American officers think there are fewer than 500 ISIL defenders left. They may yet fight to the death in parts of the old city, but they are defeated.
Unless the Iranians launch a coup in Baghdad, the Iraqi forces aren't going to be distracted enough to fail to finish off the ISIL defenders.
UPDATE: Without a major target to fight for in Iraq like Mosul, more American power will be available for the Syria front.
Marines with 155mm artillery assets are now in Syria to support the offensive to take Raqqa:
A U.S. Marines artillery unit has deployed to Syria in recent days to help local forces speed up efforts to defeat Islamic State at Raqqa and the campaign to isolate the city is going "very, very well", the U.S.-led coalition said on Thursday. ...
The additional deployment comprises a total of 400 U.S. forces - both Marines and Army Rangers. It adds to around 500 U.S. military personnel already in Syria, Dorrian said.
Four hundred men would probably be a battalion, possibly stripped down for its temporary nature and possibly augmented with a rifle company for local security. But I'm guessing on that.
In addition, we may augment the theater reserve force with a reserve force that local commanders can commit quickly:
U.S. President Donald Trump's administration is weighing a deployment of up to 1,000 American soldiers to Kuwait to serve as a reserve force in the fight against Islamic State as U.S.-backed fighters accelerate the offensive in Syria and Iraq, U.S. officials told Reuters.
Proponents of the option, which has not been previously reported, said it would provide U.S. commanders on the ground greater flexibility to quickly respond to unforeseen opportunities and challenges on the battlefield.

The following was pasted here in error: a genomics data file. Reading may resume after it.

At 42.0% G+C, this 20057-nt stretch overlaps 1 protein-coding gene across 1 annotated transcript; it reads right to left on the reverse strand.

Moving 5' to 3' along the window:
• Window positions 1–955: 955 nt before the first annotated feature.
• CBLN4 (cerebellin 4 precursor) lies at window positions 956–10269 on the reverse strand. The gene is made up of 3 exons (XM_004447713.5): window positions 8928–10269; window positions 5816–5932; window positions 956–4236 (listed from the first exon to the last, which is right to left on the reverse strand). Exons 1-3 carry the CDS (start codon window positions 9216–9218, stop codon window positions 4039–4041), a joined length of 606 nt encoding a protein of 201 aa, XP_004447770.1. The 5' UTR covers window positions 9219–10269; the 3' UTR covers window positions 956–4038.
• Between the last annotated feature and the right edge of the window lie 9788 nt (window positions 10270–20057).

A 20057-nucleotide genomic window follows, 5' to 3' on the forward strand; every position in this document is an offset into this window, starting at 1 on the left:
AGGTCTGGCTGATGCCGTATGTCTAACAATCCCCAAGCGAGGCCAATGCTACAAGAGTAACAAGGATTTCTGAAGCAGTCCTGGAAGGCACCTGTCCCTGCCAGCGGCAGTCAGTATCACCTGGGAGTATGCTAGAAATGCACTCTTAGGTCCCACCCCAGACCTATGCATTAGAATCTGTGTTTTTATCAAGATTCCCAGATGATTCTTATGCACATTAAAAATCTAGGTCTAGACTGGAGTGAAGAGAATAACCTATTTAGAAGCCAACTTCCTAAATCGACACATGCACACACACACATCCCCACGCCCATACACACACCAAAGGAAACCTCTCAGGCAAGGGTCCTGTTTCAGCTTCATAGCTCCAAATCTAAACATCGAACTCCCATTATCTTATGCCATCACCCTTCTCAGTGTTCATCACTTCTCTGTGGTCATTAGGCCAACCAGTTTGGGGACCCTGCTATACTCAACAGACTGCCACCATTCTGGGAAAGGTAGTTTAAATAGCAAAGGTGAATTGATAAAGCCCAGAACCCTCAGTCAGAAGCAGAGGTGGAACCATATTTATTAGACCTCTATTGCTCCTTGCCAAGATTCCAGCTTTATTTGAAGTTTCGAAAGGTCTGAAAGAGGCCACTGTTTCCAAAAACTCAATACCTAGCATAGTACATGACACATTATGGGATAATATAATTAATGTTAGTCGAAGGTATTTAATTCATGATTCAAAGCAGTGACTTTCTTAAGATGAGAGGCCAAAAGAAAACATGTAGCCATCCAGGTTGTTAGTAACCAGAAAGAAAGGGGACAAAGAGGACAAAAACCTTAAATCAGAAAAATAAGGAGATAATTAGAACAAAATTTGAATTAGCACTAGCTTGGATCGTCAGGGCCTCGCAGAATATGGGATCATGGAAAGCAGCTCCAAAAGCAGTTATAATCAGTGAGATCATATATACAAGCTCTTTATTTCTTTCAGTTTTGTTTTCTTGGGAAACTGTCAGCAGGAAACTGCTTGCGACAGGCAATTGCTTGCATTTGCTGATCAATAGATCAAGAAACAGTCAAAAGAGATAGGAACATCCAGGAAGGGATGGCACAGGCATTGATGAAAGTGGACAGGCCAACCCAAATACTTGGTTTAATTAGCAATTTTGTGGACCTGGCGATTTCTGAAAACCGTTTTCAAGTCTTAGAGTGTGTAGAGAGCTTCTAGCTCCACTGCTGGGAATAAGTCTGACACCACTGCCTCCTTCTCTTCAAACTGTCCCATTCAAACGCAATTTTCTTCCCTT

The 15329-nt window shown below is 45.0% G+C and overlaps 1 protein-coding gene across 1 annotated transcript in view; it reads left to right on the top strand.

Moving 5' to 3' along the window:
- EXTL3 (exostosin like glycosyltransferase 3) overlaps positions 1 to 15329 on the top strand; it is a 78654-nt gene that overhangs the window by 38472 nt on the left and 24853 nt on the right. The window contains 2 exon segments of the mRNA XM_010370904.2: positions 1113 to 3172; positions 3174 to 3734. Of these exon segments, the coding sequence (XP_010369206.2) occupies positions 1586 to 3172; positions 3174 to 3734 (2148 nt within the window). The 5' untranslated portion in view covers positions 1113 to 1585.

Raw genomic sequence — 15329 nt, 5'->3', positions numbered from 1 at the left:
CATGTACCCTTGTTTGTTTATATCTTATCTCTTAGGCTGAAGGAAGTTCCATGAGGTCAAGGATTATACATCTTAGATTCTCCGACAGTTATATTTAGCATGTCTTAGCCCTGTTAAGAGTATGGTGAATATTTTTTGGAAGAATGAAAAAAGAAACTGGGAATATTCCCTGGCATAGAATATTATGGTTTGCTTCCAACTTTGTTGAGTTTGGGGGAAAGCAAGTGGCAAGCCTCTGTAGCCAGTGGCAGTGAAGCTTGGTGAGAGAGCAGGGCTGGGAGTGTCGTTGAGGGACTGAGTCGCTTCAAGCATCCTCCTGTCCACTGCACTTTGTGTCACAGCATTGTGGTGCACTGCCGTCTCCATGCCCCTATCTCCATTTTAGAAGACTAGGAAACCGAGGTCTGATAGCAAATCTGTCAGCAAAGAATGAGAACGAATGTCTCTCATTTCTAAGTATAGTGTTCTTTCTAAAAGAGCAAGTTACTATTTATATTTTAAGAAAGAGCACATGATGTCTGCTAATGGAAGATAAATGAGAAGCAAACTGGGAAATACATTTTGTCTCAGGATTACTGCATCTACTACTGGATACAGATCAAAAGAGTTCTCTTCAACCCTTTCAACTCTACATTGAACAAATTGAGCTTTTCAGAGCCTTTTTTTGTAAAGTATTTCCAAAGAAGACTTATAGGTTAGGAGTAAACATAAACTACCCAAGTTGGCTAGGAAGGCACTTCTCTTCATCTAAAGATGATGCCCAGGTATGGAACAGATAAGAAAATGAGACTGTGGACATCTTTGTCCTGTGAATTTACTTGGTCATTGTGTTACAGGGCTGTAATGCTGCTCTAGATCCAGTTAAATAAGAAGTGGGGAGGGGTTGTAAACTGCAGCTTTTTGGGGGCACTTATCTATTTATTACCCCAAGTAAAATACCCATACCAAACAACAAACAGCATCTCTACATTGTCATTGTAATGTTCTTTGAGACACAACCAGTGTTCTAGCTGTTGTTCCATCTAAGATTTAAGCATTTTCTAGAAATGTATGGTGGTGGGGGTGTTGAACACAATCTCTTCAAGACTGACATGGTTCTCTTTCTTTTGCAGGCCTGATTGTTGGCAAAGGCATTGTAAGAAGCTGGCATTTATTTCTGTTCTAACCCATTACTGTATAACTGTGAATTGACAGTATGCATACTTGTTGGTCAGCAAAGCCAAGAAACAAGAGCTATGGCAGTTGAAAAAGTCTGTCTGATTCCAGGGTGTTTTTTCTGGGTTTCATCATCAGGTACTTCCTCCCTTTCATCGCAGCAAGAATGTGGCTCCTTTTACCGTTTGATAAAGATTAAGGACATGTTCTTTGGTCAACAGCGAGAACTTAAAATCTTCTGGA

So we'd have a reinforced battalion task force as an immediate reserve, if implemented.
But as we accelerate the fight against ISIL in Syria, what do we do about Assad? Forces backing him, including Russians, are heading east toward Raqqa to finally join that fight.
Will the militias we support in the fight against ISIL be fine with submitting to Assad after defeating ISIL? Will we walk away from them when ISIL is defeated?
Our objective for the end game in Syria has always perplexed me. If Assad isn't the final enemy, what is the point of our effort, really?
If Assad isn't the ultimate objective, we should have left ISIL in Syria alone--except for interdicting traffic to Iraq and other missions to support the Iraq front--and let Assad enjoy the fight against ISIL.
UPDATE: The Marine unit temporarily deployed to Syria is part of the 11th MEU currently deployed in CENTCOM.
UPDATE: Strategypage writes that the Marine unit is an artillery battery of artillery; also we have a Ranger company up near the Turkish border, with supporting HIMARS, to support the offensive on Raqqa and to keep the Turks from hammering the Kurds. Much more, too, including the part about Trump wanting to defeat Assad as well as ISIL.
UPDATE: Yes, Syria is complicated with lots of bad guys. But ISIL and Assad are two bad guys with American blood on their hands and the potential to kill more of us, so defeating them is as good a place to start as any.
UPDATE: I guess I'm unclear if the 400 new American troop increment is just the Marines or includes the Rangers.
UPDATE: The balance of a brigade of the 82nd Airborne Division already supporting Iraqi forces is going to Kuwait as a reserve force:
The U.S. military is sending an additional 2,500 ground combat troops to a staging base in Kuwait from which they could be called upon to back up coalition forces battling the Islamic State in Iraq and Syria.
We need to beat ISIL. And it is taking an amazing amount of time to break apart their caliphate. More troops to support our allies will help.
But this will result in more American casualties in the short run. While it is true that a war won sooner means troops won't be dying in a longer war, the unseen non-casualties never make up for the seen casualties.